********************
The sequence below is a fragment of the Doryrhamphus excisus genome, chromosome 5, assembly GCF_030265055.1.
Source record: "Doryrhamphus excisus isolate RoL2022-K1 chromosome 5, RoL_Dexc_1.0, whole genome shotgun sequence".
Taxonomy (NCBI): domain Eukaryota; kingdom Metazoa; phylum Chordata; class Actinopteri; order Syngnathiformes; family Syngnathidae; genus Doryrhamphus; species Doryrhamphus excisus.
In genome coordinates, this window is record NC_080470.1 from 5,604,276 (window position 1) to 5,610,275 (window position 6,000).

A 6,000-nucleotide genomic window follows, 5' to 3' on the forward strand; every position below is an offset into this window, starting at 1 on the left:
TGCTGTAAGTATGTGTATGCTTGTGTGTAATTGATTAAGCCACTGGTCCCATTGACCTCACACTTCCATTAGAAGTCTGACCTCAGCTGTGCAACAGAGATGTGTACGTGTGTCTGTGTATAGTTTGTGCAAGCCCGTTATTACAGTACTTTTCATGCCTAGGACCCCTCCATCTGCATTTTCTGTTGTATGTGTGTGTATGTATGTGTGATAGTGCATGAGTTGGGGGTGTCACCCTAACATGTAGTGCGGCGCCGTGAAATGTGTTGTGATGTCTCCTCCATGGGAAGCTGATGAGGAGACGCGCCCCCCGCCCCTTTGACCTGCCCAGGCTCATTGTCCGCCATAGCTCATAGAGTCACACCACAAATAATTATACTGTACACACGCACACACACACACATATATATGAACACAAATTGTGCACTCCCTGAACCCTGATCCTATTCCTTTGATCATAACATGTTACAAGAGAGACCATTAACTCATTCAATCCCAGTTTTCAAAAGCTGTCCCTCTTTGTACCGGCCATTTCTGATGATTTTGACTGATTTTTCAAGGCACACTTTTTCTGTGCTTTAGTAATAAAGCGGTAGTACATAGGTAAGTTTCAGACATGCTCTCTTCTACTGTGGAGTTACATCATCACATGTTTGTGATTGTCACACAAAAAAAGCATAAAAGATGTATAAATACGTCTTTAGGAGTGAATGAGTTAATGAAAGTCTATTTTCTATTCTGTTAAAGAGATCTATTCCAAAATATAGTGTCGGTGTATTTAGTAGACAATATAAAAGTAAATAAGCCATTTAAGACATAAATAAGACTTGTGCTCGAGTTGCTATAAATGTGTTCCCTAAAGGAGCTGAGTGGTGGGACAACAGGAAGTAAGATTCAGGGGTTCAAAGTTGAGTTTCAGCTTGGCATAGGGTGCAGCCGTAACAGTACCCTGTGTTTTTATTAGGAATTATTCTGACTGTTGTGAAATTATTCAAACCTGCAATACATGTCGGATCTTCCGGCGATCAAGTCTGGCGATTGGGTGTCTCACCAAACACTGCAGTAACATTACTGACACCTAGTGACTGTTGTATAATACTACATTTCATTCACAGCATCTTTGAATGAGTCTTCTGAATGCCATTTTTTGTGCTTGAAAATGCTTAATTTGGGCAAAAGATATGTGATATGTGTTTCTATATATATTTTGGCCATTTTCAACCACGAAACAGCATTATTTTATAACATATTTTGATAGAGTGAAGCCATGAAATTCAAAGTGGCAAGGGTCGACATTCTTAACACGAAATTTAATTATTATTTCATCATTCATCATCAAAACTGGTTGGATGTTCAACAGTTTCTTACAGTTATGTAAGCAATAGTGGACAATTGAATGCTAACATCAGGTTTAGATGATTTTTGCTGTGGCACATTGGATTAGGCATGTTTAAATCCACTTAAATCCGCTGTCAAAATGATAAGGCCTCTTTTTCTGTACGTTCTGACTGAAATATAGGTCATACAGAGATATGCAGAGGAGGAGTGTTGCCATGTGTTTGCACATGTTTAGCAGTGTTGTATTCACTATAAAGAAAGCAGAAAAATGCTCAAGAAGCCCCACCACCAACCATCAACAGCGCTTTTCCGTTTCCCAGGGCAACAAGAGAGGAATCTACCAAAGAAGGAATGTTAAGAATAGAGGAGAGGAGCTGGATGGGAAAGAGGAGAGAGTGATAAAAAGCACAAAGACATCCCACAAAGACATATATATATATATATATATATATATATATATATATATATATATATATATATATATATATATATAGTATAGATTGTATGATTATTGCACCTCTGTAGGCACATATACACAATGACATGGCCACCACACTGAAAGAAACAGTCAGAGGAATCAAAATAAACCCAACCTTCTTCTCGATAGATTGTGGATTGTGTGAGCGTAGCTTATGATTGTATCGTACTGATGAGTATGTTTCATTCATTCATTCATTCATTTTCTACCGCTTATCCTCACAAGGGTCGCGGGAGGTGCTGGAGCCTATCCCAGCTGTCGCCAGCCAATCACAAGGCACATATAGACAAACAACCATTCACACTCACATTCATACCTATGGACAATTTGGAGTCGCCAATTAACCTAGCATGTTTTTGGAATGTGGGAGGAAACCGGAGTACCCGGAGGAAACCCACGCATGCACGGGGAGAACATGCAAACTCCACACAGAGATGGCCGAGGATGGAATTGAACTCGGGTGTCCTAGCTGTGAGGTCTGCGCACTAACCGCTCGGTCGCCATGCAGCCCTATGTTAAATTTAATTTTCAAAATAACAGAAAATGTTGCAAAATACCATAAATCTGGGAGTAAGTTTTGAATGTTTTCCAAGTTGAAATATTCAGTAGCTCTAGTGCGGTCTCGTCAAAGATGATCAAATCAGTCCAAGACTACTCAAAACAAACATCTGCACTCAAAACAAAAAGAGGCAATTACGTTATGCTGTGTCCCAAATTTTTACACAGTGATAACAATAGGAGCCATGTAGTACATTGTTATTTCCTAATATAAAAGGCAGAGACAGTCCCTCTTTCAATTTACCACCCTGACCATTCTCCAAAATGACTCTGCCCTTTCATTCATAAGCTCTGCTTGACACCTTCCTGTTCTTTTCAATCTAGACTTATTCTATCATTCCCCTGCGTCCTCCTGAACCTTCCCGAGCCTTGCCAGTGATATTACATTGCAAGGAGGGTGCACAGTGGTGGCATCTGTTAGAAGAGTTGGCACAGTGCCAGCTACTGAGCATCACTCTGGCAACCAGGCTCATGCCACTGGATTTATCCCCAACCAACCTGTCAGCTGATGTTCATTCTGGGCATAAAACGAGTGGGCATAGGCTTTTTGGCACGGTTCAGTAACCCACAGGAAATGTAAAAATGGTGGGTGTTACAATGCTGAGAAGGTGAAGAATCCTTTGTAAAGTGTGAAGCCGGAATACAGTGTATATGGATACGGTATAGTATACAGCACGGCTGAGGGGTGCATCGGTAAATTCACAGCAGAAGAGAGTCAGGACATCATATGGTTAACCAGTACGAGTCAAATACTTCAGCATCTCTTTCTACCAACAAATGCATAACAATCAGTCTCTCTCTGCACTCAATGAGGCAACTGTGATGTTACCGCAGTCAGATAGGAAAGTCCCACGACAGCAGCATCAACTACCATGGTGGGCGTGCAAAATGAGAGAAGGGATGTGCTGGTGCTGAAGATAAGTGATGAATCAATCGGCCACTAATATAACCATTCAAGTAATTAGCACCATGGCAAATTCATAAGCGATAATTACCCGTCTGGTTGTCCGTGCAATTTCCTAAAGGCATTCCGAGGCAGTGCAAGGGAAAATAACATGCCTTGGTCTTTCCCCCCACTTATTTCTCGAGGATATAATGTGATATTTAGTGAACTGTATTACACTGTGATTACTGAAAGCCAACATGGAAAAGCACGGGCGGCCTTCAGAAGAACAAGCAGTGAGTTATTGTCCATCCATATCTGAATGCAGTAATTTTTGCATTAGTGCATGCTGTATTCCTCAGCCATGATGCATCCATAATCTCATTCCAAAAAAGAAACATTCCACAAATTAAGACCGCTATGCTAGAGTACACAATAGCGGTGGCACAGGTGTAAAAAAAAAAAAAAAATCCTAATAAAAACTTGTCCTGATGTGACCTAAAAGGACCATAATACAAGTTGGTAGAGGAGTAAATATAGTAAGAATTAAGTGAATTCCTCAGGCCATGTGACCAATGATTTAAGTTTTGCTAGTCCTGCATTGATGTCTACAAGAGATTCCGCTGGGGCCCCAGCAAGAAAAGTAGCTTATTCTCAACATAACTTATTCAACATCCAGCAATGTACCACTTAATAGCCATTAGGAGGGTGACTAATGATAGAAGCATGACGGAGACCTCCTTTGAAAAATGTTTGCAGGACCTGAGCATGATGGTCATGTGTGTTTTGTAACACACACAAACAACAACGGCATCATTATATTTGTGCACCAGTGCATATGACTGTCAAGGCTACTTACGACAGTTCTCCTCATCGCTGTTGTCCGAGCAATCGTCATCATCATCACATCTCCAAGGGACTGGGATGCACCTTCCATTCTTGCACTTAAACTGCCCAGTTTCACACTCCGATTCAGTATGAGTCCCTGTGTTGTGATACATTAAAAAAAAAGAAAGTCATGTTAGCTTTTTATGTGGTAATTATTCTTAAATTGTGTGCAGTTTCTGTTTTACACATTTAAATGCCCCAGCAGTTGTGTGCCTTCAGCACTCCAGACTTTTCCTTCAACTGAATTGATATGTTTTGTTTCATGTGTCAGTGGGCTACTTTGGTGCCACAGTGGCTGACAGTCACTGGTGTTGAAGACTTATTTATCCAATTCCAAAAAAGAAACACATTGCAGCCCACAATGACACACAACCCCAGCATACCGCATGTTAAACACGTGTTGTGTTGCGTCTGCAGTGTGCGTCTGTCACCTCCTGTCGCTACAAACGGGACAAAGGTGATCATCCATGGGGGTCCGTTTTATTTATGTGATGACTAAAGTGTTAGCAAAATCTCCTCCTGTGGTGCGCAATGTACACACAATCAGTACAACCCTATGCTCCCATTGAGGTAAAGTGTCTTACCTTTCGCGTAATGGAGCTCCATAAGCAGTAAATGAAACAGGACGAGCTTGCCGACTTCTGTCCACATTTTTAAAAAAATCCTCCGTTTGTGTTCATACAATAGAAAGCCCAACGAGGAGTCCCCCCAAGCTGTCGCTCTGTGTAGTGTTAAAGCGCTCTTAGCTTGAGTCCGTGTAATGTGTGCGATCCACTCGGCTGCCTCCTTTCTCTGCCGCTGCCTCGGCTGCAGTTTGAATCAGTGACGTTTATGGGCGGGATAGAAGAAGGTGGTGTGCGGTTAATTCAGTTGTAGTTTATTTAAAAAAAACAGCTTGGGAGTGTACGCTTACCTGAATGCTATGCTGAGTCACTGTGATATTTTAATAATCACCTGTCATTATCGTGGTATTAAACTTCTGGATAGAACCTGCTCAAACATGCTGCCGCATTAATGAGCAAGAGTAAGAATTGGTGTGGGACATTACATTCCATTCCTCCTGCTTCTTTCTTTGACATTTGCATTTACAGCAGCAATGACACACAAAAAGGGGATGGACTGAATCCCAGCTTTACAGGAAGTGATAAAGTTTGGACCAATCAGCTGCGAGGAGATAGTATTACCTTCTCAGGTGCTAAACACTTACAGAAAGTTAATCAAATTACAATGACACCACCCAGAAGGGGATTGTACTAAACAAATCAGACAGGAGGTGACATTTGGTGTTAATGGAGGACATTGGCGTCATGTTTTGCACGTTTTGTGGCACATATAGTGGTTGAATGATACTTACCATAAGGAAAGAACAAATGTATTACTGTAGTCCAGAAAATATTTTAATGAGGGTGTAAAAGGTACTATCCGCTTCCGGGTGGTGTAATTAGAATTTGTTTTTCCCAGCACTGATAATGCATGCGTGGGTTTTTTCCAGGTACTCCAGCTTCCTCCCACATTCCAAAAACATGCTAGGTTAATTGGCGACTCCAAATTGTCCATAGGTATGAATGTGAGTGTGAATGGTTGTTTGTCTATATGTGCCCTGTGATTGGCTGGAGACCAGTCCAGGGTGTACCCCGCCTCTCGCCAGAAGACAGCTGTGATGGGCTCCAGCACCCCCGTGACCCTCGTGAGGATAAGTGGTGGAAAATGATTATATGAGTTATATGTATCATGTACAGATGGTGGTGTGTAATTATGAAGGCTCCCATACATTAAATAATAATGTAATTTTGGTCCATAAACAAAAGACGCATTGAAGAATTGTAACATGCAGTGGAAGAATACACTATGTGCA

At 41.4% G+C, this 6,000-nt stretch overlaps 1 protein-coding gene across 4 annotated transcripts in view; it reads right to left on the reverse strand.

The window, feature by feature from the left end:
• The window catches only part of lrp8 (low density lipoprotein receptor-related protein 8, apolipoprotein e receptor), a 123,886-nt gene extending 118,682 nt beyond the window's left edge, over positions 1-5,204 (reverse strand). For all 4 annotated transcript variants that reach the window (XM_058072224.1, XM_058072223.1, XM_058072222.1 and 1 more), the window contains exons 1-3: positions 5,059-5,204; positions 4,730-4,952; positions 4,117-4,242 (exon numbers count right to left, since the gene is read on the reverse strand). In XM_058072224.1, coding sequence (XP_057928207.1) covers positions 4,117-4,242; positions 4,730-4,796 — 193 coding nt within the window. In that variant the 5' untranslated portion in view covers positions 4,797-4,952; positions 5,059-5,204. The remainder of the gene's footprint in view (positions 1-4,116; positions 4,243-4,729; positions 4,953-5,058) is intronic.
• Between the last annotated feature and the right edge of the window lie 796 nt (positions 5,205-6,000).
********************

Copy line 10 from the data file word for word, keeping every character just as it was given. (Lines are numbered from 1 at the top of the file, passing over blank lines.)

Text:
• Between the last annotated feature and the right edge of the window lie 796 nt (positions 5,205-6,000).